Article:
Secondary managers personnel managers and upper

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Unformatted text preview: then where one is on the hierarchy of needs is irrelevant. Kirton and Hammond (1980) demonstrated that adapters were as likely to be self-actualized as innovators, which contradicted most of Maslow’s definitions of self-actualizers and self-actualization. Second, if Kirton was correct, then McGregor’s assumption that managers can change their assumptions (1960, 46, 245) may not be possible for most managers. Third, research by Kirton (1984) and Bobic, Davis, and Cunningham (1999) contradicted McGregor’s assertion that changing one’s assumptions will lead to changed behavior (1960, 48, 62 and the following pages; 1967, 79). McGregor assumed that all people are innovative, but Kirton’s studies indicated that adaptive personalities tend to dominate certain occupations. Using an inventory to assess the tendency of a respondent to use adaptive or innovative approaches to problem solving, Kirton discovered that first-line supervisors such as manufacturing or plant managers, accounts supervisors, machinist superintendents, and the like tended to be adaptive in their approaches to problems (Kirton 1985a). Secondary managers, personnel managers, and “upper managers” tended toward the innovative approach to problem solving (Kirton 1985a). What would McGregor have thought of this work? He would most likely have disagreed deeply with the idea that types of creativity are ingrained in people. He would have accepted the importance of building teams whose members had complementary creative styles. Nonetheless, Kirton and McGregor agreed on several points. First, they agreed that management is a complex social interaction, not a simple mechanical process (see McGregor 1960, 105). Second, they agreed that people do bring assumptions about human behavior to the management task. They agreed that managers must consider the natures of the people they manage. In the end, had McGregor lived to see Kirton’s work, we believe he would have incorporated Kirton’s findings into his own research. He hinted at such when he noted that “one of management’s major tasks . . . is to provide a heterogeneous supply of human resources from which individuals can be selected to fill a variety of specific but u...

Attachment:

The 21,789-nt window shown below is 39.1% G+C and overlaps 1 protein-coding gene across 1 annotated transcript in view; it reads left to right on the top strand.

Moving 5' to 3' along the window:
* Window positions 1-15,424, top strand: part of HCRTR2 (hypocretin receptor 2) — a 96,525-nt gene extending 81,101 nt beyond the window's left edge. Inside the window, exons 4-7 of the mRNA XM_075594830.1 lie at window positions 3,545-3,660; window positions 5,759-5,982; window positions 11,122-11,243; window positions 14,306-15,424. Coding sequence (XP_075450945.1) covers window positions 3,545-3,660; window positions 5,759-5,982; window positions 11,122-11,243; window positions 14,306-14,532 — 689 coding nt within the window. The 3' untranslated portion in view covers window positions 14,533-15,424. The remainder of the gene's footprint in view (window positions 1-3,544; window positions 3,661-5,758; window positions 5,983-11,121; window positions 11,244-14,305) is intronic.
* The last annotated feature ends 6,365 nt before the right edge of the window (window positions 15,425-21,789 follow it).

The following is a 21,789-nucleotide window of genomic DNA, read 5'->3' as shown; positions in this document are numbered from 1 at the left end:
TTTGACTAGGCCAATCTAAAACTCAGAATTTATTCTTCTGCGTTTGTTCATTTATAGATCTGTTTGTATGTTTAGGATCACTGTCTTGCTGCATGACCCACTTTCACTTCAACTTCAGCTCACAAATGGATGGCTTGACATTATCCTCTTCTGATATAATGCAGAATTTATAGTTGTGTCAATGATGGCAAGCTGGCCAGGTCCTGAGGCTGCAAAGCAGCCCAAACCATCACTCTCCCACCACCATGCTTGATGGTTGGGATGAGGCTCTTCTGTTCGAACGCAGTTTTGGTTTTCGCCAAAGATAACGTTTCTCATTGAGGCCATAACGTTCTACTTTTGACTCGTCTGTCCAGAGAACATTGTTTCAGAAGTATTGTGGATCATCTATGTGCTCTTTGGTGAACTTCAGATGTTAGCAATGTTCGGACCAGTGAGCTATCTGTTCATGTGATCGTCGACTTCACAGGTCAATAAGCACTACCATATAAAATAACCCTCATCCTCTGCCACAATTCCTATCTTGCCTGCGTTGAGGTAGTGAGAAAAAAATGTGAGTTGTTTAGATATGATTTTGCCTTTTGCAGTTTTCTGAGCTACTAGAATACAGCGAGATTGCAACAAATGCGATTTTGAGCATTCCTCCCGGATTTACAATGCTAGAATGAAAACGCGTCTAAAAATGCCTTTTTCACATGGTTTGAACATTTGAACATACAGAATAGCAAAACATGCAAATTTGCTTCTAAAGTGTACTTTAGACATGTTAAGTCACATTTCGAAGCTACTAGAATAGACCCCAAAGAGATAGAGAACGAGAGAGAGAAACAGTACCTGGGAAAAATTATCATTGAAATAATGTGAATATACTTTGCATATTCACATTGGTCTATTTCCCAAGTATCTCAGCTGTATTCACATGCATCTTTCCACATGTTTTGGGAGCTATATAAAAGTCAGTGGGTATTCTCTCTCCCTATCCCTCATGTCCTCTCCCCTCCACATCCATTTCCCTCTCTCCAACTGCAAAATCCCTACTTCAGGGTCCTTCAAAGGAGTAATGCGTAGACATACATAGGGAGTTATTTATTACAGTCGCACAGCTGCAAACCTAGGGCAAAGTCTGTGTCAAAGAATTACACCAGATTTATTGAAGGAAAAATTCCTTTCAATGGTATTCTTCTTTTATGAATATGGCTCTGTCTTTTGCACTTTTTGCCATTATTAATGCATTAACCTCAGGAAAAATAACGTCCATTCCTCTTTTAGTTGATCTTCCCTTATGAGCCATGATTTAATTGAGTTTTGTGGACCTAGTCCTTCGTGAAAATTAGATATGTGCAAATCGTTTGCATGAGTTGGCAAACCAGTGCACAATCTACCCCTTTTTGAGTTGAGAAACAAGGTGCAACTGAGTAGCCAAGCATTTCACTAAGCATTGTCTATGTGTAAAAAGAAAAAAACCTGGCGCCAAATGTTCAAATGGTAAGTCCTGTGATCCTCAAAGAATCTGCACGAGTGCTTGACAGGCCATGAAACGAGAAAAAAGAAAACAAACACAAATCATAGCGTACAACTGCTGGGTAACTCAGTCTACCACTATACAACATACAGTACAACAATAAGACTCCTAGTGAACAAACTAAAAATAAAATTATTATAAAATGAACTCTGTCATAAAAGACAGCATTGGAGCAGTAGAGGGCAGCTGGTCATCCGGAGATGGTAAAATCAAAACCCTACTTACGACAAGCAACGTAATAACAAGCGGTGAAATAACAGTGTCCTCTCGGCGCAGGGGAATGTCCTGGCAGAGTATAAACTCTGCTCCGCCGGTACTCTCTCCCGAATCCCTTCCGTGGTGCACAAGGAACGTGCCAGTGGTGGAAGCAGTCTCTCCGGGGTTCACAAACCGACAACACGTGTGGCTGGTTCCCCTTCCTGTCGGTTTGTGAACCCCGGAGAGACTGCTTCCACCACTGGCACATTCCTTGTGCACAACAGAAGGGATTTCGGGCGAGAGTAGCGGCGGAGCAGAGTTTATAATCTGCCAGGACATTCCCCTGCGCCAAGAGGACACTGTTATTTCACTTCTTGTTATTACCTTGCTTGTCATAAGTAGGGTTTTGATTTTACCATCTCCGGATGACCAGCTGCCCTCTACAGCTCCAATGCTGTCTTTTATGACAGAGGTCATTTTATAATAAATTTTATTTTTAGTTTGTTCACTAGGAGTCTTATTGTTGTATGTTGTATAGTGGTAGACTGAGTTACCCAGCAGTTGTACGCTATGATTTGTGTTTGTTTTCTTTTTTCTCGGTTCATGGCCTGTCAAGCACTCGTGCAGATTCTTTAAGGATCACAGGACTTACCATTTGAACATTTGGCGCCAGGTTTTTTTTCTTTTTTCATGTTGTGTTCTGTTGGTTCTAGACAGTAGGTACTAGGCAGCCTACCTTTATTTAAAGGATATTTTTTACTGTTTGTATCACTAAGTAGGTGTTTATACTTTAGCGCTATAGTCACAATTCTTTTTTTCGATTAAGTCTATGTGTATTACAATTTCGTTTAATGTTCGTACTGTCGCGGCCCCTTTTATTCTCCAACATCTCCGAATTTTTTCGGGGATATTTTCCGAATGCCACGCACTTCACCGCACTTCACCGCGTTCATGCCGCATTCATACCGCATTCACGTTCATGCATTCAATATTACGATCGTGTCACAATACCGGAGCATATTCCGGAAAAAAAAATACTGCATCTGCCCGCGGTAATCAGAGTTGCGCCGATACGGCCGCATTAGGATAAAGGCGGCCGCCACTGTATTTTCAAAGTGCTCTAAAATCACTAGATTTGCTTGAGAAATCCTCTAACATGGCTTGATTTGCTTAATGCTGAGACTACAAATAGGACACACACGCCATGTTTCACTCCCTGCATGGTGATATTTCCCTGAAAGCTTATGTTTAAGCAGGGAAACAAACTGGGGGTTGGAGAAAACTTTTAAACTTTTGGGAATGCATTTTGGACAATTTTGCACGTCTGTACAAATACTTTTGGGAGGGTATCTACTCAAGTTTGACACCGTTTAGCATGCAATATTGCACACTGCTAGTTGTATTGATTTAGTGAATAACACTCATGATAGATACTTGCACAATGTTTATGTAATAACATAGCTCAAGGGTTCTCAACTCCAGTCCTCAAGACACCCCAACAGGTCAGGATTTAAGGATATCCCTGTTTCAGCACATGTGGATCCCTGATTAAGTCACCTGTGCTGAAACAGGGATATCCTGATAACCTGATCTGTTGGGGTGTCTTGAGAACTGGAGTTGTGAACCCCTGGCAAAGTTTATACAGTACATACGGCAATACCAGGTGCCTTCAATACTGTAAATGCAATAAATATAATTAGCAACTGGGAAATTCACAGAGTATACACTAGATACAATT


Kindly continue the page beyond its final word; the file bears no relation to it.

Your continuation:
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This document was uploaded on 01/22/2014.

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